The Parrots: “We’re all about raw energy”
If you’re from the UK you must know the Queen, and if you’re from Spain, well, you probably know Hinds. Meet their buds The Parrots.
Published: 9:20 am, August 26, 2016
Life is pretty sweet right now for Madrid punks The Parrots and their super chilled frontman Diego García as he lounges in the same bedroom in which he created The Parrots’ rousing garage punk, thrill-a-minute debut album, ‘Los Niños Sin Miedo’.
The Parrots’ charm is simple yet wonderfully addictive, marrying raucous free wheeling rock’n’roll jams to a subtly tender heartfelt underbelly. “We’re all about raw energy,” says Diego. “We tried to be raw and sincere. We’re very open about ourselves.”
While The Parrots’ rise has been swift, following fellow Spanish upstarts Hinds, the band have, in fact, been writing for years with Diego stockpiling hundreds of tracks. “Most of the songs I write here in my room,” explains Diego. “It’s just me recording for hours in my room.”
“It’s way easier,” he continues. “I used to have lots of free time because I had no job at all. I would stay in my room 24 hours with my microphones and guitars and try to make as many things as possible. We have four albums ready to be released but never made it to the final cut.” He laughs as he ponders a future Parrots box set of unreleased gold in 20 years time. “Like the Wu-Tang box and sell it for £1 million,” he laughs.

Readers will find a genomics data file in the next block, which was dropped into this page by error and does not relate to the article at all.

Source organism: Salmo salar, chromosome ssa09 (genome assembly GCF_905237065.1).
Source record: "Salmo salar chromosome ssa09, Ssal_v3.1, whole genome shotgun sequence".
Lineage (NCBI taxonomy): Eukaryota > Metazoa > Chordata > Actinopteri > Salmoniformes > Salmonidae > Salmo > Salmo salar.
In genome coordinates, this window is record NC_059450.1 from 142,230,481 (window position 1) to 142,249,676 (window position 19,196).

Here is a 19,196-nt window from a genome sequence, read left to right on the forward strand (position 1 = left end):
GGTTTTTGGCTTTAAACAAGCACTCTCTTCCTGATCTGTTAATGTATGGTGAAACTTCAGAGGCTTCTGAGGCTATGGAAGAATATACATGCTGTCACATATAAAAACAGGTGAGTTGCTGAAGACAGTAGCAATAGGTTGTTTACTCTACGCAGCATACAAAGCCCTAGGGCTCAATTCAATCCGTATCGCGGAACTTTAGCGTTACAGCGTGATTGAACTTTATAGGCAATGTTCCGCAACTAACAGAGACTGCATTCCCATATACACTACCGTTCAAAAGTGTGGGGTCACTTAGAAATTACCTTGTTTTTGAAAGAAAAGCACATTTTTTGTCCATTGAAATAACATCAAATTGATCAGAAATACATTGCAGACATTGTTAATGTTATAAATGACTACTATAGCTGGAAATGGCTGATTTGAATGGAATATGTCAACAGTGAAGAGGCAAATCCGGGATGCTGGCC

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Wu-Tang and, in fact, hip hop in general is a big influence for The Parrots. Despite their garage rock jams, a lot of Diego’s influence comes from the challenging social and musical ideals of contemporary rappers. “Recent hip hop is more interesting than most ,” he says. “The guys making hip hop now want to do it all the way. Most indie bands are comfortable people and they don’t say anything to me.”
The fun-time thrills of their debut hide a darker side from The Parrots that emerges on more post punk-influenced cuts. The album was born from troubled times. “The theme is learning to deal with leaving stuff behind,” reveals Diego. “We went through some difficult personal years. I had to learn how to deal with people leaving and me leaving people. Sometimes it’s difficult and you have to live the best way you can. This is about dealing with the difficult stuff.”
Despite blowing up in different countries across the world, The Parrots still closely value the link to their home city, with many songs sung in Spanish. The burgeoning rock’n’roll scene in Madrid is something they are particularly proud to be a part of.
“Madrid is getting better. We feel partly responsible for that,” begins Diego. “There were a lot of clubs that played crappy house music. Bad Latin house music. There are more bands coming out now in Madrid with a rock’n’roll inspiration. It feels good because we’re home. It’s where we live and it’s good to support projects from people who you really like who you’ve known for ages. It’s a fun place to be.”
Right now though, the future for The Parrots expands far beyond the chilled out rock vibes rippling through Madrid. As always though, they like to keep things simple and focus on what excites them: “We want to travel as much as we can, and get drunk for free as much as we can. We just want to meet new people.”